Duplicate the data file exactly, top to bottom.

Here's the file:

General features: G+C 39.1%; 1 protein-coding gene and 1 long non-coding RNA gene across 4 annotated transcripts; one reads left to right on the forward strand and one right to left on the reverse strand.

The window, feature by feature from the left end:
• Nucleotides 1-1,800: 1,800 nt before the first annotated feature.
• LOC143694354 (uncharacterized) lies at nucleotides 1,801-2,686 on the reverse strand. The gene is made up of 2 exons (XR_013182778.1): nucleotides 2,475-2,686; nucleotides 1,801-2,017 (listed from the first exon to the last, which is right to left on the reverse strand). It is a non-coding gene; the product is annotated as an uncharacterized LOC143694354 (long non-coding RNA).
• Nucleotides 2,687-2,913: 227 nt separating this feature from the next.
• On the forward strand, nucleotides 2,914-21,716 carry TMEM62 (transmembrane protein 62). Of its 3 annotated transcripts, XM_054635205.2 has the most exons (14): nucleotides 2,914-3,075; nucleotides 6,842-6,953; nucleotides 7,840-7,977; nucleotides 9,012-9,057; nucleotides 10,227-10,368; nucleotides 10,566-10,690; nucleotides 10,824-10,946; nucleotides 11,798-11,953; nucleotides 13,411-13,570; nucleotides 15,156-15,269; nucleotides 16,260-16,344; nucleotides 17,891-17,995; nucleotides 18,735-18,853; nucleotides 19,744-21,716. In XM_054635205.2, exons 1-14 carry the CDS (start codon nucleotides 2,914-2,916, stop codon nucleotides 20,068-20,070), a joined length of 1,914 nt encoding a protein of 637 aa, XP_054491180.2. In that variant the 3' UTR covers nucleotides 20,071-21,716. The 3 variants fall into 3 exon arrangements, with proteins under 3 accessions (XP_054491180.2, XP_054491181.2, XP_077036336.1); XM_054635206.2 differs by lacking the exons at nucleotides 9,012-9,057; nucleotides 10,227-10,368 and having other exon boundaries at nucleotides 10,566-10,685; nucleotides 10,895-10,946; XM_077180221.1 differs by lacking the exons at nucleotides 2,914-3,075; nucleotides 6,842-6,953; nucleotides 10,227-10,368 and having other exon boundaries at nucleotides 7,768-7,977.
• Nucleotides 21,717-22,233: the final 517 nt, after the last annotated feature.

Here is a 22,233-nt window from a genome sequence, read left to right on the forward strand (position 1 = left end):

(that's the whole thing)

General features: G+C 39.1%; 1 protein-coding gene and 1 long non-coding RNA gene across 4 annotated transcripts; one reads left to right on the forward strand and one right to left on the reverse strand.

The window, feature by feature from the left end:
• Nucleotides 1-1,800: 1,800 nt before the first annotated feature.
• LOC143694354 (uncharacterized) lies at nucleotides 1,801-2,686 on the reverse strand. The gene is made up of 2 exons (XR_013182778.1): nucleotides 2,475-2,686; nucleotides 1,801-2,017 (listed from the first exon to the last, which is right to left on the reverse strand). It is a non-coding gene; the product is annotated as an uncharacterized LOC143694354 (long non-coding RNA).
• Nucleotides 2,687-2,913: 227 nt separating this feature from the next.
• On the forward strand, nucleotides 2,914-21,716 carry TMEM62 (transmembrane protein 62). Of its 3 annotated transcripts, XM_054635205.2 has the most exons (14): nucleotides 2,914-3,075; nucleotides 6,842-6,953; nucleotides 7,840-7,977; nucleotides 9,012-9,057; nucleotides 10,227-10,368; nucleotides 10,566-10,690; nucleotides 10,824-10,946; nucleotides 11,798-11,953; nucleotides 13,411-13,570; nucleotides 15,156-15,269; nucleotides 16,260-16,344; nucleotides 17,891-17,995; nucleotides 18,735-18,853; nucleotides 19,744-21,716. In XM_054635205.2, exons 1-14 carry the CDS (start codon nucleotides 2,914-2,916, stop codon nucleotides 20,068-20,070), a joined length of 1,914 nt encoding a protein of 637 aa, XP_054491180.2. In that variant the 3' UTR covers nucleotides 20,071-21,716. The 3 variants fall into 3 exon arrangements, with proteins under 3 accessions (XP_054491180.2, XP_054491181.2, XP_077036336.1); XM_054635206.2 differs by lacking the exons at nucleotides 9,012-9,057; nucleotides 10,227-10,368 and having other exon boundaries at nucleotides 10,566-10,685; nucleotides 10,895-10,946; XM_077180221.1 differs by lacking the exons at nucleotides 2,914-3,075; nucleotides 6,842-6,953; nucleotides 10,227-10,368 and having other exon boundaries at nucleotides 7,768-7,977.
• Nucleotides 21,717-22,233: the final 517 nt, after the last annotated feature.

Here is a 22,233-nt window from a genome sequence, read left to right on the forward strand (position 1 = left end):